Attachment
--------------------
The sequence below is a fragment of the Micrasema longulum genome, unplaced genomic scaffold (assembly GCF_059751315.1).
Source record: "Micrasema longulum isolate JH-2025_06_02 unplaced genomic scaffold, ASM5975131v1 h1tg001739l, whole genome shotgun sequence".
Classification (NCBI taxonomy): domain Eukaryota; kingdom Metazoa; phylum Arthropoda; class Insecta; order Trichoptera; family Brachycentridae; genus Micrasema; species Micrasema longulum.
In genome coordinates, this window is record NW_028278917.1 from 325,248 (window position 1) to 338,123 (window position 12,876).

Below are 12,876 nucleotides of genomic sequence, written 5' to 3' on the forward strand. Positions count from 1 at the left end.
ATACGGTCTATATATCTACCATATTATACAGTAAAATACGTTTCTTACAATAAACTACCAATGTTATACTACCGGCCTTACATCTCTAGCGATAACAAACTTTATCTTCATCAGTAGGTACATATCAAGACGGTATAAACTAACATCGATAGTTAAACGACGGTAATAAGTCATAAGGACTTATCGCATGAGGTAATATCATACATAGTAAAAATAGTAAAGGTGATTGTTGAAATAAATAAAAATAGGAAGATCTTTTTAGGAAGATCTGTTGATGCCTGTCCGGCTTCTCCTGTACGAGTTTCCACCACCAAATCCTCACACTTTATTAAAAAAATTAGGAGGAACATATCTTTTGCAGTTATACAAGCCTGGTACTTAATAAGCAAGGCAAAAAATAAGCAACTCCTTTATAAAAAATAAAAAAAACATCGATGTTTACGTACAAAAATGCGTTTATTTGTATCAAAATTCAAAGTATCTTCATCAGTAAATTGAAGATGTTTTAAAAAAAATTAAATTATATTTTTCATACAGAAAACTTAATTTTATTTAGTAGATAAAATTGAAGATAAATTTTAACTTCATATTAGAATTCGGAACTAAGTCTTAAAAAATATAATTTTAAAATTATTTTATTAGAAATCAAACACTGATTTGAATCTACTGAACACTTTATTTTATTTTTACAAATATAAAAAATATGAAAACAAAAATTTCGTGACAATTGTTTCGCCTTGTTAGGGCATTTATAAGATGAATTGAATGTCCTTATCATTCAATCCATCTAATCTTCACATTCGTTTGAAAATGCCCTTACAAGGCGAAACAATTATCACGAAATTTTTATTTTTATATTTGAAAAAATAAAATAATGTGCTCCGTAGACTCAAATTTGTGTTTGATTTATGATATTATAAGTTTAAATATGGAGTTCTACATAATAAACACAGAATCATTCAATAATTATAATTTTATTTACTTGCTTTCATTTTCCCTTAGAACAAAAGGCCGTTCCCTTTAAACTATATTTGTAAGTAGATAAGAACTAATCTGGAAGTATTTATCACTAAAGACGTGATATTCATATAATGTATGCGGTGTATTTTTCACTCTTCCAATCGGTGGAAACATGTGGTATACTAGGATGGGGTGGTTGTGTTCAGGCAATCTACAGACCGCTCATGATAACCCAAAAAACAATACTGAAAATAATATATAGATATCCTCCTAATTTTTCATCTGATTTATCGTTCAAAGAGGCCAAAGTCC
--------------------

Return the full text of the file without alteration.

The sequence below is a fragment of the Micrasema longulum genome, unplaced genomic scaffold (assembly GCF_059751315.1).
Source record: "Micrasema longulum isolate JH-2025_06_02 unplaced genomic scaffold, ASM5975131v1 h1tg001739l, whole genome shotgun sequence".
Classification (NCBI taxonomy): domain Eukaryota; kingdom Metazoa; phylum Arthropoda; class Insecta; order Trichoptera; family Brachycentridae; genus Micrasema; species Micrasema longulum.
In genome coordinates, this window is record NW_028278917.1 from 325,248 (window position 1) to 338,123 (window position 12,876).

Below are 12,876 nucleotides of genomic sequence, written 5' to 3' on the forward strand. Positions count from 1 at the left end.
ATACGGTCTATATATCTACCATATTATACAGTAAAATACGTTTCTTACAATAAACTACCAATGTTATACTACCGGCCTTACATCTCTAGCGATAACAAACTTTATCTTCATCAGTAGGTACATATCAAGACGGTATAAACTAACATCGATAGTTAAACGACGGTAATAAGTCATAAGGACTTATCGCATGAGGTAATATCATACATAGTAAAAATAGTAAAGGTGATTGTTGAAATAAATAAAAATAGGAAGATCTTTTTAGGAAGATCTGTTGATGCCTGTCCGGCTTCTCCTGTACGAGTTTCCACCACCAAATCCTCACACTTTATTAAAAAAATTAGGAGGAACATATCTTTTGCAGTTATACAAGCCTGGTACTTAATAAGCAAGGCAAAAAATAAGCAACTCCTTTATAAAAAATAAAAAAAACATCGATGTTTACGTACAAAAATGCGTTTATTTGTATCAAAATTCAAAGTATCTTCATCAGTAAATTGAAGATGTTTTAAAAAAAATTAAATTATATTTTTCATACAGAAAACTTAATTTTATTTAGTAGATAAAATTGAAGATAAATTTTAACTTCATATTAGAATTCGGAACTAAGTCTTAAAAAATATAATTTTAAAATTATTTTATTAGAAATCAAACACTGATTTGAATCTACTGAACACTTTATTTTATTTTTACAAATATAAAAAATATGAAAACAAAAATTTCGTGACAATTGTTTCGCCTTGTTAGGGCATTTATAAGATGAATTGAATGTCCTTATCATTCAATCCATCTAATCTTCACATTCGTTTGAAAATGCCCTTACAAGGCGAAACAATTATCACGAAATTTTTATTTTTATATTTGAAAAAATAAAATAATGTGCTCCGTAGACTCAAATTTGTGTTTGATTTATGATATTATAAGTTTAAATATGGAGTTCTACATAATAAACACAGAATCATTCAATAATTATAATTTTATTTACTTGCTTTCATTTTCCCTTAGAACAAAAGGCCGTTCCCTTTAAACTATATTTGTAAGTAGATAAGAACTAATCTGGAAGTATTTATCACTAAAGACGTGATATTCATATAATGTATGCGGTGTATTTTTCACTCTTCCAATCGGTGGAAACATGTGGTATACTAGGATGGGGTGGTTGTGTTCAGGCAATCTACAGACCGCTCATGATAACCCAAAAAACAATACTGAAAATAATATATAGATATCCTCCTAATTTTTCATCTGATTTATCGTTCAAAGAGGCCAAAGTCC